7.3 Hands

Hands are the most prominent articulators of Sign Language, and have many degrees of freedom and articulatory possibilities. They are represented in SignWriting with complex graphemes which encode in their graphical attributes the different features of the hand. In the corpus they are assigned the CLASS=HAND, and all four other tags are used: SHAPE, VAR, ROT and REF.

7.3.1 SHAPE

The first feature of the hand is its “shape” or configuration: how the fingers are bent and placed to form a unique shape that acts as a unit. Graphically, the SHAPE tag is roughly the outline of the grapheme, mainly the strokes representing the fingers. Fingers are very flexible, so there are a great many possible configurations that the hand can adopt, and SignWriting strives to provide symbols for every one of them. However, not all of them are in use in every sign language. There is also allophonic variation, meaning some different finger configurations are perceived to be the same hand shape for native signers, and so there can be vacillation and inconsistencies in their transcription.

In this corpus, hand shapes are labelled according to the phonology of Spanish Sign Language, not phonetically, so some different symbols are tagged with the same SHAPE. The phonological base for our labeling is to be published in a forthcoming article. Since there is not a standard notation for hand shapes across languages, we use our own ASCII-based notation which is derived from the previously mentioned phonology. For users not interested in the underlying linguistic theory, these labels can be assumed to be arbitrary strings uniquely identifying the different configurations. Currently, 72 different hand SHAPEs can be found in the corpus.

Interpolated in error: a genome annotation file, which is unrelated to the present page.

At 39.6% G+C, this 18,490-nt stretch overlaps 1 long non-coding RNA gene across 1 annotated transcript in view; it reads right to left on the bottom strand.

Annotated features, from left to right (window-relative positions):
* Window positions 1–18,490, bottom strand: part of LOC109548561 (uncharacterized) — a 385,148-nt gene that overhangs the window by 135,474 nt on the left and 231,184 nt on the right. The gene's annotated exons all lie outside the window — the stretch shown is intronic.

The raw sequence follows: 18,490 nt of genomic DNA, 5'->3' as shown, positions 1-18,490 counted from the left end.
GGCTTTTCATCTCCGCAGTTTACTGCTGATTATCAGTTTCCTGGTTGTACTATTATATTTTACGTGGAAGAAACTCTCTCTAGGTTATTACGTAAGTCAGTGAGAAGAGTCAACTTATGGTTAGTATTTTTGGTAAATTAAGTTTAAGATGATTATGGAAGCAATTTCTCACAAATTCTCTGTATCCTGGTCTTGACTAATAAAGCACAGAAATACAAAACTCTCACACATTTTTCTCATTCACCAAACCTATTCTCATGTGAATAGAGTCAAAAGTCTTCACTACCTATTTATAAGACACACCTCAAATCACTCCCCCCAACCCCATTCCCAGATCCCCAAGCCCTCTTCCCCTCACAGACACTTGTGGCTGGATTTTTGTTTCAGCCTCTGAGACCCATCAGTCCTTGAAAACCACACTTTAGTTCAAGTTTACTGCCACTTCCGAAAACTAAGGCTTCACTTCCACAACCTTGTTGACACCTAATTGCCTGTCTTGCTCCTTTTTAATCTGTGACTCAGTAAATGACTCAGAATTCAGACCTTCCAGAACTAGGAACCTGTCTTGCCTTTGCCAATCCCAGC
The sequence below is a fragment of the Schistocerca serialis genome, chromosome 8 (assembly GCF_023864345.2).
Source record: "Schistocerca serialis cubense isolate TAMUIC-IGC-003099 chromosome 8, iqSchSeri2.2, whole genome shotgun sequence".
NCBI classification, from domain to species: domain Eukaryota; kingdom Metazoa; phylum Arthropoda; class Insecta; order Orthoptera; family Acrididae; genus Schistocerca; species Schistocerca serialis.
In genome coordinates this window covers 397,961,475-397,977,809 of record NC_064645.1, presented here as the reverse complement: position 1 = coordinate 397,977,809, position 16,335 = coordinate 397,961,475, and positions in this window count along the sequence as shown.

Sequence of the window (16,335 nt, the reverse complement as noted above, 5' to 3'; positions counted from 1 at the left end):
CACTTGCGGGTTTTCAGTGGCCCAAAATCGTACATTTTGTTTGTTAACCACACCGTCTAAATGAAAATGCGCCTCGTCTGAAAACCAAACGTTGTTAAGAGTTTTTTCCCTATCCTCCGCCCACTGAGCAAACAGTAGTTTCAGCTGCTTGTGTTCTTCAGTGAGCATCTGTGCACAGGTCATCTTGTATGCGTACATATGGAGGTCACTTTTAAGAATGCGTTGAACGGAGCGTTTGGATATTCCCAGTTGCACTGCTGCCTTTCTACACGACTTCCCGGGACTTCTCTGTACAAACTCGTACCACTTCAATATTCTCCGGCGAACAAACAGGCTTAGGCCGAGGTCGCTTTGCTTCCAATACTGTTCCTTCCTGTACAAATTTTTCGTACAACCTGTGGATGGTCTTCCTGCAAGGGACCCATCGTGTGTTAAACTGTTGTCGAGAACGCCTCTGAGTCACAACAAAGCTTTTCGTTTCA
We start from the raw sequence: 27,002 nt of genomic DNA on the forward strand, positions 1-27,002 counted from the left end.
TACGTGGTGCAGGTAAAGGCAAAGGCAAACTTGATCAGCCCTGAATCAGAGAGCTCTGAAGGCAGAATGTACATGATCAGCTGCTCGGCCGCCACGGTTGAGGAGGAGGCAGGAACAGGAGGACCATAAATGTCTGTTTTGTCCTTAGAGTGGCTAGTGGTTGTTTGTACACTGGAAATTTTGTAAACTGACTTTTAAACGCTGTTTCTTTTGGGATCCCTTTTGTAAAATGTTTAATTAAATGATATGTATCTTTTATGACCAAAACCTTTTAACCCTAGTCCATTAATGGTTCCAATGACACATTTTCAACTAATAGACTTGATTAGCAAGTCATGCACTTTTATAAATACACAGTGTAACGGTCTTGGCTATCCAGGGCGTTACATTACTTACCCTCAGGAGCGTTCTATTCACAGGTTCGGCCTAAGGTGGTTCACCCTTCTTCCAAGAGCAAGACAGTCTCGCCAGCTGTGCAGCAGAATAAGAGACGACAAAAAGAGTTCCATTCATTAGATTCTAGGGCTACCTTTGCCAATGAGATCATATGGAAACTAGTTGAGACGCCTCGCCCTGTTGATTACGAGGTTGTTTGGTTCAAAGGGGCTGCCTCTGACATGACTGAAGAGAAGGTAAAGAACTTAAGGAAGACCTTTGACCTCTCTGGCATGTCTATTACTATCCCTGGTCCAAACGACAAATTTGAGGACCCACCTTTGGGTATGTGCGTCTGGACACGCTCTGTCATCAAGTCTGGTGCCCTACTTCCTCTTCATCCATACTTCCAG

7.3.2 VAR

Apart from finger configuration, hands can rotate in the three dimensions of space, which complicates their transcription in the flat page. SignWriting uses a combination of graphical features to represent hand orientation, encoded in the remaining tags for hands in this corpus.

The first of them is the VARiation. Graphically, it encodes the “alteration” of the basic shapes encoded in the previous label. This variation can happen in two ways. First, the body of the hand can be filled with different patterns of black and white. White represents the palm, and black represents the back of the hand, as viewed from the point of view of the signer. The fingers can also be detached, meaning the orientation is horizontal.

Fill variation is encoded with the letters w (white), b (black), and h (half). Finger detachment is encoded by prepending the letter h (horizontal) to the tag. This gives six possible VAR tags:

Tab. 7.3 − Values for the VAR tag.
w 󰭁 b 󰭩 h 󰭑
hw 󰭱 hb 󰮙 hh 󰮁

There is also the possibility that a hand grapheme has a “black left” and “white right” fill pattern. This is encoded as h or hh, and treated as a graphical reflection (see below for the REF tag).

7.3.3 ROT

To complete the graphical representation of hand orientation, HAND graphemes can also be rotated around their center. This rotation is not continuous but rather has 8 possible values, encoded in this corpus using the notation for the cardinal directions. The hand is considered to be pointing along is distal axis, that is, the straight line from the forearm to the fingertips when they are fully extended.